Yes. Really. Because the European Space Agency’s GOCE satellite, launched in 2009 to measure the Earth’s magnetic field, is falling back to Earth. This is because it has run out of fuel, which was the only thing keeping it up in a rather tenuous 280km orbit. Now, already having fallen to about 190km above us by yesterday, it’s expected to fall out of the sky completely by Sunday or Monday.
Should you be worried? Well, no.
Not according to Dr Stuart Clark anyway. He says it’s likely that the one tonne unit is “likely to fragment into 25-45 pieces en route”. And although “No one knows exactly when or where it will smash down”, we’ll probably be ok. That’s because those pieces (each weighing an absolute minimum of 22.22kg if his assumptions are correct) will likely burn up before they touch down.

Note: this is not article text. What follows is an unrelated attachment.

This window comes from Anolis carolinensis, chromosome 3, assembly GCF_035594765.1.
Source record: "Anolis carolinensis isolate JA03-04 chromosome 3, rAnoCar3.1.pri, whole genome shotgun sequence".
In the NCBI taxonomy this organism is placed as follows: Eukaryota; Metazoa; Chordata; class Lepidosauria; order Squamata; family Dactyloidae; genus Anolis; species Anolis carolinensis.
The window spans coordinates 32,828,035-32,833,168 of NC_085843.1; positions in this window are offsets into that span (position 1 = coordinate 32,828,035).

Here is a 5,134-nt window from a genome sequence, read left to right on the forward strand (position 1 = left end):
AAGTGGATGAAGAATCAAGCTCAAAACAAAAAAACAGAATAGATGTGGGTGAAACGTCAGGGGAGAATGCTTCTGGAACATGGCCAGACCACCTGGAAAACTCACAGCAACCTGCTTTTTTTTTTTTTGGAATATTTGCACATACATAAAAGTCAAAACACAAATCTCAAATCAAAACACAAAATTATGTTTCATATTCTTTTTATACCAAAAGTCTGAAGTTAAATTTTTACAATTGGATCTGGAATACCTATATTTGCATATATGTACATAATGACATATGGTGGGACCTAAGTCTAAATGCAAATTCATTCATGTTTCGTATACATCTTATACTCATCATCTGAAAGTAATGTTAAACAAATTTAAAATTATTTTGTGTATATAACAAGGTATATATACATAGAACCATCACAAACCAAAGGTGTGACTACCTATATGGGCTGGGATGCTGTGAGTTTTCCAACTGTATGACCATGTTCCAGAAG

Much like most other meteorites:
According to Cornell University’s Ask and Astronomer webpage, between 18,000 and 84,000 meteorites bigger than 10 grams hit the Earth every year. Not all of these survive to strike the ground.
The total amount of mass contained in a year’s worth of meteorites is about 37,000-78,000 tonnes, or 101–214 tonnes per day. So, another tonne from GOCE represents an increase of just 0.5-1% on the day.
To put the numbers into clear context, the Chelyabinsk meteor that struck Russia on 15 February 2013, injuring people and causing wide-spread damage, is estimated to have been 12,000–13,000 times more massive than GOCE.
All of which is very reassuring, until 20 kilos of hot metal ruins your Sunday evening braai.